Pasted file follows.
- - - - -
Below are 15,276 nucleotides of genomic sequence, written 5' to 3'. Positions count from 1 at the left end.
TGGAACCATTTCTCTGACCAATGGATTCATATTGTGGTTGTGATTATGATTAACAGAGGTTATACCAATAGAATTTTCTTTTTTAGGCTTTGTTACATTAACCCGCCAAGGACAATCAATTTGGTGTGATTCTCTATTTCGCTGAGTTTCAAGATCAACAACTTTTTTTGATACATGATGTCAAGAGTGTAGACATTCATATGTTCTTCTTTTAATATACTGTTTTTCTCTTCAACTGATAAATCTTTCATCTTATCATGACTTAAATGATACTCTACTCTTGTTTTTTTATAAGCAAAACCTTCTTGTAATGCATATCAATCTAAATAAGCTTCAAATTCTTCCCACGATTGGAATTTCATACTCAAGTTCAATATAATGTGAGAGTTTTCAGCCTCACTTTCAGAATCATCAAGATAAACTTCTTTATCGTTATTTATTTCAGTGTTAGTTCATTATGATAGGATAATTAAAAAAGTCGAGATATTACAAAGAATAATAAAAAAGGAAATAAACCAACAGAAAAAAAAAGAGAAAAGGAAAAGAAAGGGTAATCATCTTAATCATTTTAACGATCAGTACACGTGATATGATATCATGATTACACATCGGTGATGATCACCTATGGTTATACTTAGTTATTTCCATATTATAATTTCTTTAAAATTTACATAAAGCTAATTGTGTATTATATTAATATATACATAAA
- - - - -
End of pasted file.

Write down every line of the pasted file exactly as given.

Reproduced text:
Below are 15,276 nucleotides of genomic sequence, written 5' to 3'. Positions count from 1 at the left end.
TGGAACCATTTCTCTGACCAATGGATTCATATTGTGGTTGTGATTATGATTAACAGAGGTTATACCAATAGAATTTTCTTTTTTAGGCTTTGTTACATTAACCCGCCAAGGACAATCAATTTGGTGTGATTCTCTATTTCGCTGAGTTTCAAGATCAACAACTTTTTTTGATACATGATGTCAAGAGTGTAGACATTCATATGTTCTTCTTTTAATATACTGTTTTTCTCTTCAACTGATAAATCTTTCATCTTATCATGACTTAAATGATACTCTACTCTTGTTTTTTTATAAGCAAAACCTTCTTGTAATGCATATCAATCTAAATAAGCTTCAAATTCTTCCCACGATTGGAATTTCATACTCAAGTTCAATATAATGTGAGAGTTTTCAGCCTCACTTTCAGAATCATCAAGATAAACTTCTTTATCGTTATTTATTTCAGTGTTAGTTCATTATGATAGGATAATTAAAAAAGTCGAGATATTACAAAGAATAATAAAAAAGGAAATAAACCAACAGAAAAAAAAAGAGAAAAGGAAAAGAAAGGGTAATCATCTTAATCATTTTAACGATCAGTACACGTGATATGATATCATGATTACACATCGGTGATGATCACCTATGGTTATACTTAGTTATTTCCATATTATAATTTCTTTAAAATTTACATAAAGCTAATTGTGTATTATATTAATATATACATAAA